NEW YORK — This week, the Congressional Budget Office projected that the federal government would earn roughly $127 billion from student lending during the next 10 years. That estimate is down a bit from previous figures but is surely high enough to infuriate liberals like Sen. Elizabeth Warren, D-Mass., who tend to regard the idea of a profitable student loan program as fundamentally indecent.
While browsing the CBO’s data, however, I noticed something intriguing about those fat-sounding profits: Most of them don’t come from undergraduate lending. The Department of Education is really making its killing by loaning money to grad students. And, with all due respect to any disgruntled J.D.s or Ph.D.s reading today, there’s really nothing wrong with that.
First, the big picture. Through 2024, the CBO expects our government to rake in a $149 billion profit on new direct loans to students. Grad school lending will generate about three-quarters of those returns, which fall to $127 billion once you subtract administrative expenses and costs associated with the discontinued guaranteed lending program.
At the same time, the government will lose a small amount of money on direct loans to undergraduates, which make up more than half of its lending operation. While the Department of Education makes a profit on unsubsidized Stafford loans to college goers, it takes a hit on subsidized Staffords that go to low- and middle-income undergrads. When everything shakes out, the programs combine for a 10-year, $3 billion net loss.
Now back to those grad schoolers. Their loans, which now make up about one-third of the government’s yearly lending portfolio, are expected to yield almost $113 billion over the 10-year window before admin costs. Once again, that’s three-quarters of the government’s direct lending profit. Graduate students are such lucrative customers because they pay higher interest rates than undergraduates and don’t default all that often. For the government, they’re low-risk, high-reward borrowers.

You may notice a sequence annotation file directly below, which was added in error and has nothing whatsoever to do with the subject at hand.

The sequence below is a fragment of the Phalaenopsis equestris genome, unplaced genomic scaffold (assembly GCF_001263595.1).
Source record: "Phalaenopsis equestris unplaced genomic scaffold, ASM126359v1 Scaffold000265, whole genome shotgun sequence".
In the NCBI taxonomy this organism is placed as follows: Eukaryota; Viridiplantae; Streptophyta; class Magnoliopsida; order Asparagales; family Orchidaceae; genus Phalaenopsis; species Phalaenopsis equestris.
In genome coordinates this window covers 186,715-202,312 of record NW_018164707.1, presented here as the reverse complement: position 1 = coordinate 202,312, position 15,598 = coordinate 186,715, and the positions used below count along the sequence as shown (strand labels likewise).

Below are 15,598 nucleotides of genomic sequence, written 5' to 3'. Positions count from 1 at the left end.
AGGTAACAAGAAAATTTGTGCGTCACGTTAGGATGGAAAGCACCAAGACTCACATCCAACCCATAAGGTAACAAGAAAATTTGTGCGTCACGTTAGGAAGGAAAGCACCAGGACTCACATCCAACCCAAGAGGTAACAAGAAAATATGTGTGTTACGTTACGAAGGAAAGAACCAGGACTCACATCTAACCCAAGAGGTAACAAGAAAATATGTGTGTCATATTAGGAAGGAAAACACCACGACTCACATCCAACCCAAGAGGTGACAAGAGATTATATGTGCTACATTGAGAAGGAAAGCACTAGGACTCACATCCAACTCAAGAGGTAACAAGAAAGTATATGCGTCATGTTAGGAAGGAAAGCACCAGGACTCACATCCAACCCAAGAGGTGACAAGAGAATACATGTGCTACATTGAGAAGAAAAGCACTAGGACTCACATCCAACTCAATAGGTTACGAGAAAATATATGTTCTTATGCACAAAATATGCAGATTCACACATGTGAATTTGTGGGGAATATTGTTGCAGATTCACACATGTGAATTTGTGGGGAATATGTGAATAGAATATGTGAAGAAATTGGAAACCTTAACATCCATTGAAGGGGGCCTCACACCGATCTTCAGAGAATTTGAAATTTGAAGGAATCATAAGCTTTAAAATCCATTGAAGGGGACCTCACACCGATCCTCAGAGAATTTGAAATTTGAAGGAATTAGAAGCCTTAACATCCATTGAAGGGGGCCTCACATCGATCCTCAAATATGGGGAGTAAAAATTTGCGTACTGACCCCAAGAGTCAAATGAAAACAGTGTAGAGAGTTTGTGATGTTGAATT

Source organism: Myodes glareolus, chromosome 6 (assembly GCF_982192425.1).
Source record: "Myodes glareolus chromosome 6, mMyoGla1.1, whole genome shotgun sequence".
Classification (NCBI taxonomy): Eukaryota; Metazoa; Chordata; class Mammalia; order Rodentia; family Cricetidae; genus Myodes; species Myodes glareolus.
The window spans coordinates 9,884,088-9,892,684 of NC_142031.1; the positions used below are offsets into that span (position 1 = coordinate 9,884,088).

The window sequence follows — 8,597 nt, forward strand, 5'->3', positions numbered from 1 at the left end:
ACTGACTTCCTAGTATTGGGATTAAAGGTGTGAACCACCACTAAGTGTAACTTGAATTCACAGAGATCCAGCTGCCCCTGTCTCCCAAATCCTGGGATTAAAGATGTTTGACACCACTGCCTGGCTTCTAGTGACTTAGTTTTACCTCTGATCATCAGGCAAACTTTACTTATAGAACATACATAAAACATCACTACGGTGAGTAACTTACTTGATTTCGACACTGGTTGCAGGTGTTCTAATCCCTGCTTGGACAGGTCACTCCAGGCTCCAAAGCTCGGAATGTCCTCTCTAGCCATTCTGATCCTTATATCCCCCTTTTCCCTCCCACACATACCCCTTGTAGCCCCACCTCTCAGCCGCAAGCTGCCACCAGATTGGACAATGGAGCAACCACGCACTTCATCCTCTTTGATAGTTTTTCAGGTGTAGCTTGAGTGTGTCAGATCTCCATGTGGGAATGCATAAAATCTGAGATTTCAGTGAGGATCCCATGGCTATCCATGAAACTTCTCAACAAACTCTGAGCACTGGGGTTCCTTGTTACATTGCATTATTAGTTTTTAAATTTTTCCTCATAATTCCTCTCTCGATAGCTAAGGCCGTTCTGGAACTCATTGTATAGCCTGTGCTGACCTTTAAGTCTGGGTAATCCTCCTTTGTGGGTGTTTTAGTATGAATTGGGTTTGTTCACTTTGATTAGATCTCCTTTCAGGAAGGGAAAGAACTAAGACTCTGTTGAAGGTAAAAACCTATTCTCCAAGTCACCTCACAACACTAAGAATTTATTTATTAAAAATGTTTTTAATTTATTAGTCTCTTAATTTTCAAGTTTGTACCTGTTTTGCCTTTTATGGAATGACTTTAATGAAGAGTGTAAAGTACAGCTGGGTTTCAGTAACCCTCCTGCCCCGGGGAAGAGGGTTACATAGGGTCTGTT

Here’s where the government is expected to make a bit of money off of undergraduate students: lending to mom and dad. Parent PLUS loans, which are only available to the parents of undergrads, are expected to rake in a bit more than $42 billion over 10 years. Parent loans make up a mere tenth of the total undergraduate portfolio. But again, thanks to low default rates — unlike other student loans, they involve a light credit check — and high interest rates, they yield a nice return for the Department of Education.
So long as the feds don’t charge utterly usurious interest rates, then making a profit on lending to MBA students and their ilk doesn’t strike me as fundamentally wrong. Of much greater concern is the possibility that limitless government lending is allowing grad school tuition to spiral out of control. If that’s the case, making loans even cheaper might turn out to be counterproductive.
There is a question, however, about what to do with these profits. Some might suggest lowering the lofty interest rates charged on parent loans, which indirectly hit undergraduates, or further subsidizing Stafford loans. But perhaps instead of making borrowing inexpensive, the government should focus on using its budget to cut down student borrowing altogether — say, through grants. After all, cheap debt is still debt.
Weissmann is Slate’s senior business and economics correspondent. Before joining Slate, he was an editor at The Atlantic and and staff writer for The National Law Journal. His writing has also appeared in The Washington Post.